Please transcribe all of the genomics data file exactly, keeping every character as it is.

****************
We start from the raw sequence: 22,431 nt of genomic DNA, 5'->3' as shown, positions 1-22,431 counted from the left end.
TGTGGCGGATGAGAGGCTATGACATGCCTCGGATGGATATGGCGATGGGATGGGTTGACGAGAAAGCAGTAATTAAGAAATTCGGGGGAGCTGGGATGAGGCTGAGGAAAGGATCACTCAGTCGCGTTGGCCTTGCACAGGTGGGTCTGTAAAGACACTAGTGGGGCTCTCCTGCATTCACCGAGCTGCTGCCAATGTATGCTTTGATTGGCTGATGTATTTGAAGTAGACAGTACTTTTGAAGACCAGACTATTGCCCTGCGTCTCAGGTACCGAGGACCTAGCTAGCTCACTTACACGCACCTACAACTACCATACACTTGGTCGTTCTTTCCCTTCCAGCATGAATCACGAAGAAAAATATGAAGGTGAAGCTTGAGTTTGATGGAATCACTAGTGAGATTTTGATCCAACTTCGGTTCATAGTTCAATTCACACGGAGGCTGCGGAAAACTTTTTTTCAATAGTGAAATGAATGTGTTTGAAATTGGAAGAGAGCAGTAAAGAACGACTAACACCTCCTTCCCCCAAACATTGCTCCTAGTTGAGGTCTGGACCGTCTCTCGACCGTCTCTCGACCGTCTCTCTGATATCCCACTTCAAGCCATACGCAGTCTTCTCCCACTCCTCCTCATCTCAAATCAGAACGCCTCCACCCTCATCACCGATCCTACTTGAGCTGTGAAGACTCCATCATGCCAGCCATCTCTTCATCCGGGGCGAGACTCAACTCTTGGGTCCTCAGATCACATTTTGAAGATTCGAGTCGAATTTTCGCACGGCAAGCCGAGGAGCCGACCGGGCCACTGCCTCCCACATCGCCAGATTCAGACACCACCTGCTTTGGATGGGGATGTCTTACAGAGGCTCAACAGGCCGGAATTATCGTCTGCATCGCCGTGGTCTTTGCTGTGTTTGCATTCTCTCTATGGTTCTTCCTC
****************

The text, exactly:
We start from the raw sequence: 22,431 nt of genomic DNA, 5'->3' as shown, positions 1-22,431 counted from the left end.
TGTGGCGGATGAGAGGCTATGACATGCCTCGGATGGATATGGCGATGGGATGGGTTGACGAGAAAGCAGTAATTAAGAAATTCGGGGGAGCTGGGATGAGGCTGAGGAAAGGATCACTCAGTCGCGTTGGCCTTGCACAGGTGGGTCTGTAAAGACACTAGTGGGGCTCTCCTGCATTCACCGAGCTGCTGCCAATGTATGCTTTGATTGGCTGATGTATTTGAAGTAGACAGTACTTTTGAAGACCAGACTATTGCCCTGCGTCTCAGGTACCGAGGACCTAGCTAGCTCACTTACACGCACCTACAACTACCATACACTTGGTCGTTCTTTCCCTTCCAGCATGAATCACGAAGAAAAATATGAAGGTGAAGCTTGAGTTTGATGGAATCACTAGTGAGATTTTGATCCAACTTCGGTTCATAGTTCAATTCACACGGAGGCTGCGGAAAACTTTTTTTCAATAGTGAAATGAATGTGTTTGAAATTGGAAGAGAGCAGTAAAGAACGACTAACACCTCCTTCCCCCAAACATTGCTCCTAGTTGAGGTCTGGACCGTCTCTCGACCGTCTCTCGACCGTCTCTCTGATATCCCACTTCAAGCCATACGCAGTCTTCTCCCACTCCTCCTCATCTCAAATCAGAACGCCTCCACCCTCATCACCGATCCTACTTGAGCTGTGAAGACTCCATCATGCCAGCCATCTCTTCATCCGGGGCGAGACTCAACTCTTGGGTCCTCAGATCACATTTTGAAGATTCGAGTCGAATTTTCGCACGGCAAGCCGAGGAGCCGACCGGGCCACTGCCTCCCACATCGCCAGATTCAGACACCACCTGCTTTGGATGGGGATGTCTTACAGAGGCTCAACAGGCCGGAATTATCGTCTGCATCGCCGTGGTCTTTGCTGTGTTTGCATTCTCTCTATGGTTCTTCCTC